Shocking but not surprising

The death of Jesus was shocking but it was not surprising. Jesus himself told us it was coming. How did he know? No, he didn’t need a heavenly angel to tell him — it was just common sense. Put simply: everything he said and did challenged the status quo and threatened those with a vested interest in it.

Jesus is crucified in Mark 15 but as early as Mark 3 people have started plotting his death — all because he healed someone with a withered hand in the Synagogue and on the Sabbath. Why did they want to kill him? Because Jesus threatened the dominant religion that was based on “who is in and who is out”. A childish and dangerous distinction that Jesus kept turning on its head — basically saying that the only people who are “out” are those who think others are out. To live a life of radical inclusion in a world that is increasingly exclusive and divided is eventually going to draw fire.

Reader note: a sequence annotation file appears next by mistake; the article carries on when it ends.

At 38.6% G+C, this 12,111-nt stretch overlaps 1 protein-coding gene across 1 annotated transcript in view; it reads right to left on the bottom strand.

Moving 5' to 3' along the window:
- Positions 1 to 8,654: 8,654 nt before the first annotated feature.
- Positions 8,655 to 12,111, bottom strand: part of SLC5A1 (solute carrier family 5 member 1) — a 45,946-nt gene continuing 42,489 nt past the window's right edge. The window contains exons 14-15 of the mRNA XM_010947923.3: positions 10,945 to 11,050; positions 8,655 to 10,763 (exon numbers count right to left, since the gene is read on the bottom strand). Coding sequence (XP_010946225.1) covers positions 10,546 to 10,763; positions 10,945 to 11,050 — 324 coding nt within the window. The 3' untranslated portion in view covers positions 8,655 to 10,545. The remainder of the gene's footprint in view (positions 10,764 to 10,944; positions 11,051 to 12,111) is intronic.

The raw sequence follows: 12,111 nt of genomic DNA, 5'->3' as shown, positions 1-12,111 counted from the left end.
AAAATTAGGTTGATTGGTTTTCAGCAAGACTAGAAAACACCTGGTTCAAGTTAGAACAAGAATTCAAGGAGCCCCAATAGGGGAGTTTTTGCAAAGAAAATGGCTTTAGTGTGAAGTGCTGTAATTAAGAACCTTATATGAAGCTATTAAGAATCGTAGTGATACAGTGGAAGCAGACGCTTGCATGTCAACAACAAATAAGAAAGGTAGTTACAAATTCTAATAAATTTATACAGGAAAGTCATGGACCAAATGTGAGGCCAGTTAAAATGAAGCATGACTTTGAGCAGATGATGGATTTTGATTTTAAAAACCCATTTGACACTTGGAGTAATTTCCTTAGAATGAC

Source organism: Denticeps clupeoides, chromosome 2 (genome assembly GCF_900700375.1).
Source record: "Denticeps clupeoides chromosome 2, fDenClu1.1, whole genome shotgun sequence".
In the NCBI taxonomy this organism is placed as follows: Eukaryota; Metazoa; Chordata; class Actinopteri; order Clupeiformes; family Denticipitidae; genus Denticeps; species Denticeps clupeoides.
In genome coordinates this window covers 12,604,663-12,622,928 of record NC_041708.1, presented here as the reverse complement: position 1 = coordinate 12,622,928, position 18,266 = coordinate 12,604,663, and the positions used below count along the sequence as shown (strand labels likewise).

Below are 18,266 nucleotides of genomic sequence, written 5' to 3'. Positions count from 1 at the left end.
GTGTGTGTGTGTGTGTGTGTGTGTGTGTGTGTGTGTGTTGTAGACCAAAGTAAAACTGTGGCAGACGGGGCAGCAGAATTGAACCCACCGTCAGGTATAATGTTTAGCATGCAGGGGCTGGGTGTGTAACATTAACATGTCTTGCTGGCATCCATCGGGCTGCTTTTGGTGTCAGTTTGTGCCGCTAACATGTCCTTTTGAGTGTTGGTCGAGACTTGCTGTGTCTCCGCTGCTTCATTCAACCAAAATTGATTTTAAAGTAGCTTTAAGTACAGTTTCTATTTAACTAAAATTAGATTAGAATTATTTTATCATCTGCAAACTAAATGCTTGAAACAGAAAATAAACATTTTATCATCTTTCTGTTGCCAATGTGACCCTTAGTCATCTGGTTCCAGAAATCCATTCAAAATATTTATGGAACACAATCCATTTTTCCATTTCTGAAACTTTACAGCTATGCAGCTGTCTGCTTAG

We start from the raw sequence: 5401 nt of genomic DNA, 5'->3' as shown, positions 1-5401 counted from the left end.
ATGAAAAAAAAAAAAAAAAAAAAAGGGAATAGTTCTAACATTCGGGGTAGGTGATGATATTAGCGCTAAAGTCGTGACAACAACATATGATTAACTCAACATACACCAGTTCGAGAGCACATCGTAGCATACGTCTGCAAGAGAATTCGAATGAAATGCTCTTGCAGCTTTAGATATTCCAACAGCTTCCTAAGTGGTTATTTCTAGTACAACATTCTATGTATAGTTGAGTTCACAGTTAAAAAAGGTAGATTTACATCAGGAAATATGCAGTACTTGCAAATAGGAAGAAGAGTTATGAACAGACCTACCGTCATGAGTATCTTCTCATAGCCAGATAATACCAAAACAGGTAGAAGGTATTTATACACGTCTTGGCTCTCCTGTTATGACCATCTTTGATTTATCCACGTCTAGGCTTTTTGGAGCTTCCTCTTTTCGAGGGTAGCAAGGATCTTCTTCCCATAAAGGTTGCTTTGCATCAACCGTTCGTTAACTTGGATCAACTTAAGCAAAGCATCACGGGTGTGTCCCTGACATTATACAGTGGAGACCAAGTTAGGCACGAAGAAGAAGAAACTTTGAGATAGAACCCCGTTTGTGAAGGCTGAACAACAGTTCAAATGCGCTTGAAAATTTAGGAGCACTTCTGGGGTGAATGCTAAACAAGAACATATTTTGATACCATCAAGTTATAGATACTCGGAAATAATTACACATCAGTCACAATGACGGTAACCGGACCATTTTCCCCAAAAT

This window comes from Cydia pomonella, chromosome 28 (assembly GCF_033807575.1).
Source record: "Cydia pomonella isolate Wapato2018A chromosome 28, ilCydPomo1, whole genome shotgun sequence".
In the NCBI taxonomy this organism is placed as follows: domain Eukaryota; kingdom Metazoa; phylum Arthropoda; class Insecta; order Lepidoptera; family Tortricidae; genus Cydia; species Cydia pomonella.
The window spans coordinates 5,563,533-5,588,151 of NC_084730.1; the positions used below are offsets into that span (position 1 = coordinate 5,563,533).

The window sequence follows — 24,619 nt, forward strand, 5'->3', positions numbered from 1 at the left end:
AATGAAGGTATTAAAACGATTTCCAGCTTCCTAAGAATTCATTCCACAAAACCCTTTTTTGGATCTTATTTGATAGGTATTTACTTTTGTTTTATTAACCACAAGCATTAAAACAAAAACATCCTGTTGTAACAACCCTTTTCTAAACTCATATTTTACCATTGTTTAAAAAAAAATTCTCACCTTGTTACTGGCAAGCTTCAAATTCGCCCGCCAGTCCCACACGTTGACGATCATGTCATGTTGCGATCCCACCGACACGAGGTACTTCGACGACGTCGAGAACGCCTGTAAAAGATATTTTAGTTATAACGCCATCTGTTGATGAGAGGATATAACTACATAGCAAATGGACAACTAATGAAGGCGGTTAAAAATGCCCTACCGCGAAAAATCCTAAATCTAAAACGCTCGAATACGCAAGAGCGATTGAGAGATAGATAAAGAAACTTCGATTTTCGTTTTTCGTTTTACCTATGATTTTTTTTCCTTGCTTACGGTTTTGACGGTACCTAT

Jesus also spoke out against the rich, comparing them to fat camels, and the rich have the greatest investment in the status quo. He ‘occupied’ the temple reclaiming it as a place for “all” cleansing it from exploitation. He also mocked the blue-light-rulers of his day arriving on his donkey and spoke persuasively about a tax system that honoured God’s image above Caesar’s.

Now you don’t do all these things and live to tell the tale — well he does — but not before he has been killed.

Jesus’ death was shocking but it was not surprising.

We honour his death by imitating his life and not by singing hymns about his death. We gather here this morning not so much to worship Jesus but to be reminded that we must worship him — and we do this best by imitating him in and through every aspect of our living. Now I know it is shocking but don’t be surprised when we too are rejected, pierced and crucified — for “disciples are above their master”.


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